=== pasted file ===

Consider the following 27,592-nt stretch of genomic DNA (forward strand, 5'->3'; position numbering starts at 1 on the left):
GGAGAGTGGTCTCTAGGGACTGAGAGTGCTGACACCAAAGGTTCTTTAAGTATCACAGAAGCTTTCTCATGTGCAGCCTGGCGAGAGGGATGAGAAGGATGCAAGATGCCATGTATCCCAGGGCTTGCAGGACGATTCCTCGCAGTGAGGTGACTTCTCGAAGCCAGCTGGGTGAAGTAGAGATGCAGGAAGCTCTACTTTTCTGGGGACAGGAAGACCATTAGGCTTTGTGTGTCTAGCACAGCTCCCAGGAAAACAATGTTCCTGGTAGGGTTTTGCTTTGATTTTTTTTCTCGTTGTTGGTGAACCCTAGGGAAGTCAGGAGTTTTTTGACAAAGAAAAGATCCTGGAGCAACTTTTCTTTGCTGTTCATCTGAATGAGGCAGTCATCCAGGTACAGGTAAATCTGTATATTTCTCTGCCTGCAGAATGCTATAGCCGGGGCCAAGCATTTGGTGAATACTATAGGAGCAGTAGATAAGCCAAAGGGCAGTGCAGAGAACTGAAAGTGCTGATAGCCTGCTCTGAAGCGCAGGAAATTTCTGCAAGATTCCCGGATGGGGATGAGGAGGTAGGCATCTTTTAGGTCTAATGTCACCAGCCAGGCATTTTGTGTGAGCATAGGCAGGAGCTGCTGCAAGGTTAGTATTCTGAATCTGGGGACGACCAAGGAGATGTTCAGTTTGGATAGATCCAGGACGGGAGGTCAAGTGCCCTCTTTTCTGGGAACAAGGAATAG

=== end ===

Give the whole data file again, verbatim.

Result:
Consider the following 27,592-nt stretch of genomic DNA (forward strand, 5'->3'; position numbering starts at 1 on the left):
GGAGAGTGGTCTCTAGGGACTGAGAGTGCTGACACCAAAGGTTCTTTAAGTATCACAGAAGCTTTCTCATGTGCAGCCTGGCGAGAGGGATGAGAAGGATGCAAGATGCCATGTATCCCAGGGCTTGCAGGACGATTCCTCGCAGTGAGGTGACTTCTCGAAGCCAGCTGGGTGAAGTAGAGATGCAGGAAGCTCTACTTTTCTGGGGACAGGAAGACCATTAGGCTTTGTGTGTCTAGCACAGCTCCCAGGAAAACAATGTTCCTGGTAGGGTTTTGCTTTGATTTTTTTTCTCGTTGTTGGTGAACCCTAGGGAAGTCAGGAGTTTTTTGACAAAGAAAAGATCCTGGAGCAACTTTTCTTTGCTGTTCATCTGAATGAGGCAGTCATCCAGGTACAGGTAAATCTGTATATTTCTCTGCCTGCAGAATGCTATAGCCGGGGCCAAGCATTTGGTGAATACTATAGGAGCAGTAGATAAGCCAAAGGGCAGTGCAGAGAACTGAAAGTGCTGATAGCCTGCTCTGAAGCGCAGGAAATTTCTGCAAGATTCCCGGATGGGGATGAGGAGGTAGGCATCTTTTAGGTCTAATGTCACCAGCCAGGCATTTTGTGTGAGCATAGGCAGGAGCTGCTGCAAGGTTAGTATTCTGAATCTGGGGACGACCAAGGAGATGTTCAGTTTGGATAGATCCAGGACGGGAGGTCAAGTGCCCTCTTTTCTGGGAACAAGGAATAG